It’s as though we’re a bunch of children with very, very short memories, who wake up one morning to find that it’s Christmas Day and there are heaps of presents around the tree. Giddy with excitement, we open one package after another, revel in our shiny new toys, then delight in the holiday atmosphere of the rest of the day. As night falls, we doze off, thinking happily about how there will be another round of presents and another big meal the next day. Then the next day comes, and it’s not Christmas any more; search as we will, the area around the tree stubbornly refuses to yield any more presents, and if we strain our memories as far as they will reach, we might just remember that the other 364 days of the year follow different rules.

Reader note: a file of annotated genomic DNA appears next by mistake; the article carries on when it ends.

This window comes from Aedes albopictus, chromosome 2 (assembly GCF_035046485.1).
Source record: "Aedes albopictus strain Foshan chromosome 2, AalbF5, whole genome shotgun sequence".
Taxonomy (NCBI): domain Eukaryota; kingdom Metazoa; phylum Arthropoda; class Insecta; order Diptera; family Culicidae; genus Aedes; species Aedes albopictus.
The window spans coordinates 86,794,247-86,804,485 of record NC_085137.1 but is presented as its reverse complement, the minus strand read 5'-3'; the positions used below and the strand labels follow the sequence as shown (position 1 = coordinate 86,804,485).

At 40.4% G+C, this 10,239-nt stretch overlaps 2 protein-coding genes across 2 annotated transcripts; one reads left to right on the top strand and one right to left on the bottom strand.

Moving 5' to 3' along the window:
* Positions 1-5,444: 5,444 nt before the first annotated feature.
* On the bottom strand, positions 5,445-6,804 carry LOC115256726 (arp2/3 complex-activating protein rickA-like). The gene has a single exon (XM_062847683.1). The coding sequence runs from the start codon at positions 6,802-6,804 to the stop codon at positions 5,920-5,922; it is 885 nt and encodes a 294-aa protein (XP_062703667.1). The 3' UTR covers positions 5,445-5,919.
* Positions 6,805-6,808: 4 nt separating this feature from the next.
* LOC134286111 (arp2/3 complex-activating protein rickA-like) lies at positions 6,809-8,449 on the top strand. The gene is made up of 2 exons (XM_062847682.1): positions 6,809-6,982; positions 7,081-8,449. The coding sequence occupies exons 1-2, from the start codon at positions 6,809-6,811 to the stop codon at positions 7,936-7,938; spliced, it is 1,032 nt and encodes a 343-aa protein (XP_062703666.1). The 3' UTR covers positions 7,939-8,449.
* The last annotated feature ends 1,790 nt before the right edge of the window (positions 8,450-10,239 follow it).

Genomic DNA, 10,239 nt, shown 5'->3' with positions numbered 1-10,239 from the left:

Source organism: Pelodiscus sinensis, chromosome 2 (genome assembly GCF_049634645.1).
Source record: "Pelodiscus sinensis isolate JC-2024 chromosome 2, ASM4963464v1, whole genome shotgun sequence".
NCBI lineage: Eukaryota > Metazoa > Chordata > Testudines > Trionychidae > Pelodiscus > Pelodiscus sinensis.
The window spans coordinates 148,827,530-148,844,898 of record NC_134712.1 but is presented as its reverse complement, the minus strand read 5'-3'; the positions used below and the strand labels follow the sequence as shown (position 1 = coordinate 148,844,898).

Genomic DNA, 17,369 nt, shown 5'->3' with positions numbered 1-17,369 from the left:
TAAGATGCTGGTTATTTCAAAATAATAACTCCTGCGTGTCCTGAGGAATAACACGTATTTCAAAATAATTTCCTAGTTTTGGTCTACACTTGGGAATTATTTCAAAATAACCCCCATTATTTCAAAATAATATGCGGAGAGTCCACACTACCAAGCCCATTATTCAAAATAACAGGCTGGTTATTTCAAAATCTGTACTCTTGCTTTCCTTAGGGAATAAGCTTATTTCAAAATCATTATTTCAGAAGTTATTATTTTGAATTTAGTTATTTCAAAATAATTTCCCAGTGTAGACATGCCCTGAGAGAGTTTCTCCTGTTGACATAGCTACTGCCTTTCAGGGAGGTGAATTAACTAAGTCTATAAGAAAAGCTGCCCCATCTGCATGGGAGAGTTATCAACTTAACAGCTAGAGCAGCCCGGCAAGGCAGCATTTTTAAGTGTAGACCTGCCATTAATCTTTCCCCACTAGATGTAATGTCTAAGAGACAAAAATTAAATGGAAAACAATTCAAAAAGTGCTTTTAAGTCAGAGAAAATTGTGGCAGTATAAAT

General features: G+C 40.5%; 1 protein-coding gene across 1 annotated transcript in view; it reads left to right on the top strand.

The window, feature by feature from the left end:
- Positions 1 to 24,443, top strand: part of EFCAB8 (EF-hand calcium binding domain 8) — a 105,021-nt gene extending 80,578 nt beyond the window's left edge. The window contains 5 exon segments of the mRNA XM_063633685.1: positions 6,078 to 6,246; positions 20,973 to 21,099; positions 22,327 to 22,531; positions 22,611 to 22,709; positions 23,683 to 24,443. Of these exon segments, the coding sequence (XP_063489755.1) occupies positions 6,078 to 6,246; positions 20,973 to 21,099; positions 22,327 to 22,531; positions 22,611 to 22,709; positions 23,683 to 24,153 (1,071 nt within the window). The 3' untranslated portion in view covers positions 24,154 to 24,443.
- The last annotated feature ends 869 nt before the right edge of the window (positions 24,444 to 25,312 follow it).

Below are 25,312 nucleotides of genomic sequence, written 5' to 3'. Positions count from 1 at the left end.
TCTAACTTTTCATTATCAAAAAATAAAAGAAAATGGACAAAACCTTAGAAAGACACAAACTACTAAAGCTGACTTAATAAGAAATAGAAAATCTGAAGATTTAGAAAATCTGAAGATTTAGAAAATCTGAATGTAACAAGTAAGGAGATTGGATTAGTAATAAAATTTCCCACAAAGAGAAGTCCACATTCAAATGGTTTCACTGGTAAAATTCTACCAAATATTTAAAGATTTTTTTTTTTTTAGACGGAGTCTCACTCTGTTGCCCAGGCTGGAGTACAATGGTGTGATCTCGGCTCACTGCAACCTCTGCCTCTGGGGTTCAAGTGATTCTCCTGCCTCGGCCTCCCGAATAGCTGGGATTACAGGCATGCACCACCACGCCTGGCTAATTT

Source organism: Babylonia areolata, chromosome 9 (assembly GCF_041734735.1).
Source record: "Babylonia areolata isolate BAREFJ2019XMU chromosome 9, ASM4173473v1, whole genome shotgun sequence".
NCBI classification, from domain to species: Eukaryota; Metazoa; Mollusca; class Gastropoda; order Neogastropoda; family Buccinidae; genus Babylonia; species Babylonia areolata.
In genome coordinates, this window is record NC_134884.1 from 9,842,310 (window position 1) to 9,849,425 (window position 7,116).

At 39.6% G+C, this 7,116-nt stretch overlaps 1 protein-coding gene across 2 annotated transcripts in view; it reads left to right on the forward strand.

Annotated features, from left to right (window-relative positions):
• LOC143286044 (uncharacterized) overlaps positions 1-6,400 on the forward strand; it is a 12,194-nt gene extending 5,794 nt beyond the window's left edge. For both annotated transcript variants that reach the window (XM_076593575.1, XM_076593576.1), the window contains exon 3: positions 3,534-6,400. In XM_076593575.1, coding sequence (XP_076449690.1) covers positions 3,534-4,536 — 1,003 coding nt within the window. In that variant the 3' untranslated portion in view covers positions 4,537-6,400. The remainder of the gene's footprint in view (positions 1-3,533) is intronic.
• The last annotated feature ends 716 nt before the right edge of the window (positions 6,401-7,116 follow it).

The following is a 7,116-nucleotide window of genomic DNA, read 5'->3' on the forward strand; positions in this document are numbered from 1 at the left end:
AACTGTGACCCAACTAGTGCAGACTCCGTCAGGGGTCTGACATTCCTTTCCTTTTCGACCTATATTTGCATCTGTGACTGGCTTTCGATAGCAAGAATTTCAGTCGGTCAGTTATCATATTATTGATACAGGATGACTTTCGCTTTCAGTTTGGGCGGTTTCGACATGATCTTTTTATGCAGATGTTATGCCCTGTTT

Especially in America, but not only in America, a great many people are basically sitting around on the day after Christmas, waiting for Santa Claus to show up with gigawatts of bright shiny new energy in his sack. The people who insist that we can keep our current lifestyles powered with giant wind farms or solar satellites or Bussard fusion reactors or free energy devices – thatt latter is what they’re calling perpetual motion machines these days, at least the last time I checked – are right in there with the folks who chant "Drill, baby, drill" in the fond belief that poking a hole somewhere in a continent that’s been more thoroughly prospected for oil than any other part of the Earth will somehow oblige the planet to fill ‘er up. I have too much respect for magic to dignify this sort of logic with the label of magical thinking; an initiate whose grasp of occult philosophy was that inept would be chucked out of any self-respecting magical lodge on the spot.